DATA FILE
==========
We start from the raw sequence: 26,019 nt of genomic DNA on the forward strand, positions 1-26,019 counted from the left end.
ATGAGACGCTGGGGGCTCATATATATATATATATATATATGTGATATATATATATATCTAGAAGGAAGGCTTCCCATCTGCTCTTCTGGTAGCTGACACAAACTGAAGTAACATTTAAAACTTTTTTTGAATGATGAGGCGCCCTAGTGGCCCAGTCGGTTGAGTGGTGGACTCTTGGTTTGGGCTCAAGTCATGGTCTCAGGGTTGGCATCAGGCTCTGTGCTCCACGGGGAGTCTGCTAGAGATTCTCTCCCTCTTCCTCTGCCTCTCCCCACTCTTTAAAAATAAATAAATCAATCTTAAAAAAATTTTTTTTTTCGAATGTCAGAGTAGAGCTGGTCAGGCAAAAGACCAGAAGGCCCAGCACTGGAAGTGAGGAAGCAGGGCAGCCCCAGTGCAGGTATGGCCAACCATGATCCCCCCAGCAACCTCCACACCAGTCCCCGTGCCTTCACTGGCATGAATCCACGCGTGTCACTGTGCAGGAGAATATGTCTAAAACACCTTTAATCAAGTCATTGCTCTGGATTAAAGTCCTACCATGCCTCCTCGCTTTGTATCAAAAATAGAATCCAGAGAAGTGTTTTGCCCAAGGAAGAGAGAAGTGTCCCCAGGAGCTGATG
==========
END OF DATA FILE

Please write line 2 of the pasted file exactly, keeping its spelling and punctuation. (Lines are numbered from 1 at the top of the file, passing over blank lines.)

ATGAGACGCTGGGGGCTCATATATATATATATATATATATGTGATATATATATATATCTAGAAGGAAGGCTTCCCATCTGCTCTTCTGGTAGCTGACACAAACTGAAGTAACATTTAAAACTTTTTTTGAATGATGAGGCGCCCTAGTGGCCCAGTCGGTTGAGTGGTGGACTCTTGGTTTGGGCTCAAGTCATGGTCTCAGGGTTGGCATCAGGCTCTGTGCTCCACGGGGAGTCTGCTAGAGATTCTCTCCCTCTTCCTCTGCCTCTCCCCACTCTTTAAAAATAAATAAATCAATCTTAAAAAAATTTTTTTTTTCGAATGTCAGAGTAGAGCTGGTCAGGCAAAAGACCAGAAGGCCCAGCACTGGAAGTGAGGAAGCAGGGCAGCCCCAGTGCAGGTATGGCCAACCATGATCCCCCCAGCAACCTCCACACCAGTCCCCGTGCCTTCACTGGCATGAATCCACGCGTGTCACTGTGCAGGAGAATATGTCTAAAACACCTTTAATCAAGTCATTGCTCTGGATTAAAGTCCTACCATGCCTCCTCGCTTTGTATCAAAAATAGAATCCAGAGAAGTGTTTTGCCCAAGGAAGAGAGAAGTGTCCCCAGGAGCTGATG